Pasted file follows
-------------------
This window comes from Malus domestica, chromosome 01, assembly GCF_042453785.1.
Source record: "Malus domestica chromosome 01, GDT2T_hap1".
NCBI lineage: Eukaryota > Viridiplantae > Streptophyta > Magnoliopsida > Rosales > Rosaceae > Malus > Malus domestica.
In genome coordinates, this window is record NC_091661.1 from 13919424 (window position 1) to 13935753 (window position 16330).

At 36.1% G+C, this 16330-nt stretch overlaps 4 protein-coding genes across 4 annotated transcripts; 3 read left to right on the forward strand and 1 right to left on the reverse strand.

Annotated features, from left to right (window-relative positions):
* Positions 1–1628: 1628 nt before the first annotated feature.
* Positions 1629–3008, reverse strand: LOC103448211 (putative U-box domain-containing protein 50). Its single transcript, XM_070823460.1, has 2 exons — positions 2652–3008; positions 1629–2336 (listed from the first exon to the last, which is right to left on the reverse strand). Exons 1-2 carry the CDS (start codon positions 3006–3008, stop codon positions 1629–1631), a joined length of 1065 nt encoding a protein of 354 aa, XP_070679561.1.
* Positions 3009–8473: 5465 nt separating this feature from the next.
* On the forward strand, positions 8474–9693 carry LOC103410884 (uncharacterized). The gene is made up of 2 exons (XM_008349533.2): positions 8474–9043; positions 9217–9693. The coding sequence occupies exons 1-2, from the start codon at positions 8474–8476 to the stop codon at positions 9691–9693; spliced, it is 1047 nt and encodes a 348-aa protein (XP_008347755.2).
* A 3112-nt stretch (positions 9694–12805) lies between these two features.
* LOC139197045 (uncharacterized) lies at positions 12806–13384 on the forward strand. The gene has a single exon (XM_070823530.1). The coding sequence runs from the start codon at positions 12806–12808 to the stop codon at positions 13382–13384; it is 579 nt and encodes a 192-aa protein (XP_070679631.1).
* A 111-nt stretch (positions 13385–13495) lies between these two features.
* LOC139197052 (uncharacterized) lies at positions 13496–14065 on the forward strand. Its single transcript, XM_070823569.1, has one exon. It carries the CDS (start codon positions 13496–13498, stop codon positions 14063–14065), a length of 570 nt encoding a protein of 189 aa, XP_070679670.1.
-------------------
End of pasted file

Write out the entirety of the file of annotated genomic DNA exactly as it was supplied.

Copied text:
This window comes from Malus domestica, chromosome 01, assembly GCF_042453785.1.
Source record: "Malus domestica chromosome 01, GDT2T_hap1".
NCBI lineage: Eukaryota > Viridiplantae > Streptophyta > Magnoliopsida > Rosales > Rosaceae > Malus > Malus domestica.
In genome coordinates, this window is record NC_091661.1 from 13919424 (window position 1) to 13935753 (window position 16330).

At 36.1% G+C, this 16330-nt stretch overlaps 4 protein-coding genes across 4 annotated transcripts; 3 read left to right on the forward strand and 1 right to left on the reverse strand.

Annotated features, from left to right (window-relative positions):
* Positions 1–1628: 1628 nt before the first annotated feature.
* Positions 1629–3008, reverse strand: LOC103448211 (putative U-box domain-containing protein 50). Its single transcript, XM_070823460.1, has 2 exons — positions 2652–3008; positions 1629–2336 (listed from the first exon to the last, which is right to left on the reverse strand). Exons 1-2 carry the CDS (start codon positions 3006–3008, stop codon positions 1629–1631), a joined length of 1065 nt encoding a protein of 354 aa, XP_070679561.1.
* Positions 3009–8473: 5465 nt separating this feature from the next.
* On the forward strand, positions 8474–9693 carry LOC103410884 (uncharacterized). The gene is made up of 2 exons (XM_008349533.2): positions 8474–9043; positions 9217–9693. The coding sequence occupies exons 1-2, from the start codon at positions 8474–8476 to the stop codon at positions 9691–9693; spliced, it is 1047 nt and encodes a 348-aa protein (XP_008347755.2).
* A 3112-nt stretch (positions 9694–12805) lies between these two features.
* LOC139197045 (uncharacterized) lies at positions 12806–13384 on the forward strand. The gene has a single exon (XM_070823530.1). The coding sequence runs from the start codon at positions 12806–12808 to the stop codon at positions 13382–13384; it is 579 nt and encodes a 192-aa protein (XP_070679631.1).
* A 111-nt stretch (positions 13385–13495) lies between these two features.
* LOC139197052 (uncharacterized) lies at positions 13496–14065 on the forward strand. Its single transcript, XM_070823569.1, has one exon. It carries the CDS (start codon positions 13496–13498, stop codon positions 14063–14065), a length of 570 nt encoding a protein of 189 aa, XP_070679670.1.